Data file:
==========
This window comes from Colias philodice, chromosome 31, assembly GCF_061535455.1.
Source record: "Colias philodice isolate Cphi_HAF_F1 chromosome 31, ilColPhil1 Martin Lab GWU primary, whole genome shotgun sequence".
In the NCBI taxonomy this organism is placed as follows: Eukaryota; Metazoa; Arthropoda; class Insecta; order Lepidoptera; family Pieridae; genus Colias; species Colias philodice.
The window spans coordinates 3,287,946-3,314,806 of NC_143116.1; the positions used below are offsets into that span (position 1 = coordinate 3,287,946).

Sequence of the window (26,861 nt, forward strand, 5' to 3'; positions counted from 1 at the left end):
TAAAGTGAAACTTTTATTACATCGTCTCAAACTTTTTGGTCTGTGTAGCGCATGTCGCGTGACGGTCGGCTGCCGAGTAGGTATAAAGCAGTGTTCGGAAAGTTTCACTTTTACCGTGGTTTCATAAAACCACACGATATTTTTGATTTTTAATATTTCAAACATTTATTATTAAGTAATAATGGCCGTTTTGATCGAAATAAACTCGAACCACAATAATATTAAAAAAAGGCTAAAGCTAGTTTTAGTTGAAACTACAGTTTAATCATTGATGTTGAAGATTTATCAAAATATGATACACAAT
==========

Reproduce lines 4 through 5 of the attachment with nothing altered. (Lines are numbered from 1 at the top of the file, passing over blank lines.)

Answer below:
The window spans coordinates 3,287,946-3,314,806 of NC_143116.1; the positions used below are offsets into that span (position 1 = coordinate 3,287,946).

Sequence of the window (26,861 nt, forward strand, 5' to 3'; positions counted from 1 at the left end):